Salim and Yvette

Karl Miller

  • A Bend in the River by V.S. Naipaul
    Deutsch, 296 pp, £5.50

The discussion of V.S. Naipaul’s new novel needs to refer to two in particular of his previous fictions. The novella In a Free State depicts – more accurately, glimpses or surmises – a coup in an emergent African country: in this respect, it is like the new novel. But the novel which immediately precedes the new one, Guerrillas, stands closer to it still. In Guerrillas, which is set in the Caribbean, the description of an emergent country’s state of emergency is combined with the description of a sexual relationship between two people of different races: the rebellion glimpsed there is mysterious, cryptic, the sexual relationship is fully lit.

Guerrillas tells how an outcast, hustler and self-proclaimed revolutionary, Jimmy Ahmed, has returned from London to his native island, and has formed a commune for drop-out youths. He takes up with a wandering Englishwoman, Jane, who has come looking for action in the Third World and has found this corner of it to be benighted and becalmed. The commune runs rapidly to seed, and trouble breaks out on the island. Whoever it is that is causing the trouble – and we are never told – Jimmy is excluded from the chances it may afford to those seeking power and advantage. He is, in this sense, impotent. He has already insulted Jane sexually: now he and one of his youths kill her. Guerrillas strikes me as a powerful and accomplished work, but some readers were upset by the hostility shown towards the murdered woman, and, perhaps, by the sympathy shown towards Jimmy – the sympathy of an author noted for his sceptical attitude towards revolutionaries, who had been hostile, in print, to all of the participants in the historical events which supplied part of his plot. There may also have been readers who were led to reflect on Othello’s self-righteous murder of Desdemona, and to reflect that Shakespeare’s play expresses a view of mixed marriages which is both encouraging and discouraging.

The new novel resumes and modifies certain of these themes. Both novels see the world in colonial colours – as determined by empires, in the furtherance of which races have defeated and enslaved each other, in which they have met and married, in which a black mercenary might marry a daughter of Venice. For much of its course, the new novel takes all this for granted. It is what is likely to occur. Races insult each other, and make war, and make love, and they may mix these activities up. At the same time, the novel finds more to resist in these activities than many readers might anticipate. It is the work of a writer for whom, in successive fictions, the theme of sexual dealings between people of different races has necessitated the representation of violence. Rapes and murders occur, of course, in this area, and may have to be treated. And the theme is obviously of high consequence for the portrayal of any society where race is a trouble. The society may be symbolised by such dealings, and experienced through them. Hardship and discontent may declare themselves there, in a victim’s revenge. In addressing itself to such possibilities, however, A Bend in the River, for all its air of simplicity, is never simple. Its narrator and chief human presence is by no means straightforwardly a victim, and the difference between oppressor and oppressed can be hard to identify.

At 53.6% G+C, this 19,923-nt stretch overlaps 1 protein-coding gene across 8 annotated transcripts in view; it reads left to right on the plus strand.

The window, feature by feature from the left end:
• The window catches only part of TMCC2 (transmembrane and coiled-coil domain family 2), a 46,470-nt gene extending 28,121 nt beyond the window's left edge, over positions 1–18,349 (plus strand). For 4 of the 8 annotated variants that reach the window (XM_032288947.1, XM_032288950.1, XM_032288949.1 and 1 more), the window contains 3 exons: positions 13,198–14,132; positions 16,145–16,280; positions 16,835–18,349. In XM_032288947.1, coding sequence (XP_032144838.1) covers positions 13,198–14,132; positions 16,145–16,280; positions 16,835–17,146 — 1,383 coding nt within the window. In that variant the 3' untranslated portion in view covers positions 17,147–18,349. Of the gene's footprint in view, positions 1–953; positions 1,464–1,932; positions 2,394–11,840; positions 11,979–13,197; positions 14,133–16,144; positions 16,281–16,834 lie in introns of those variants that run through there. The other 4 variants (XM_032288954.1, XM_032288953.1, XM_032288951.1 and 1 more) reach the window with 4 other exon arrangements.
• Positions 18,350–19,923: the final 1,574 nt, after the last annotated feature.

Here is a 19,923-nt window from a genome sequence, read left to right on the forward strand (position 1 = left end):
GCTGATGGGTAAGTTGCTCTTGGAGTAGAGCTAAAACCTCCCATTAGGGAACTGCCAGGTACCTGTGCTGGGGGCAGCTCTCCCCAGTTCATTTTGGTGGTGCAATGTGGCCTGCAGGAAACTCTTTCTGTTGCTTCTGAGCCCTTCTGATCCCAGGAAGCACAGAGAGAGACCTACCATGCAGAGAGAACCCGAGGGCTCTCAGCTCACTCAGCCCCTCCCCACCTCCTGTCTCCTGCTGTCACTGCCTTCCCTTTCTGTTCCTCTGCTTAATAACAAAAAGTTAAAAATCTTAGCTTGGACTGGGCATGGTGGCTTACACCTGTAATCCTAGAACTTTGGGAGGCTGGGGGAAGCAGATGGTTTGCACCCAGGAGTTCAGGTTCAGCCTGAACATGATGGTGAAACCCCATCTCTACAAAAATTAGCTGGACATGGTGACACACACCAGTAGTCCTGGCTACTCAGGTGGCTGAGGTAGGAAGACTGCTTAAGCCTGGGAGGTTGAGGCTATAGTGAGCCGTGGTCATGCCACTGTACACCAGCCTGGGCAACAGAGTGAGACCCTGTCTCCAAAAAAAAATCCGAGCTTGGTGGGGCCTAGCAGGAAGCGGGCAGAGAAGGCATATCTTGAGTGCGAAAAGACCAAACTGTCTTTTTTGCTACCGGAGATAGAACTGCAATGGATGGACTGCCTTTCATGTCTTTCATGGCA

The novel is narrated by a Moslem of Indian origin, whose family have been settled on the east coast of Africa, as traders. Salim takes off on the first of a series of ‘flights’, and treks to the interior, to a country which appears to be compounded of the Congo and of Uganda, in order to earn a living from a store which he has acquired from a man whose daughter he is expected to marry one day. Reading Salim’s palm, the man points out that he is ‘faithful’. Salim can be designated a Kenya Asian: the name we give to those hard-working aliens who have been driven out of African countries in recent times, and who include the shopkeepers and merchants expropriated in Uganda by Amin. Kenya Asians are now working hard in the darkness and grime of British cities, where Patel is among the commonest names in the telephone directory.

The full text of this book review is only available to subscribers of the London Review of Books.

You are not logged in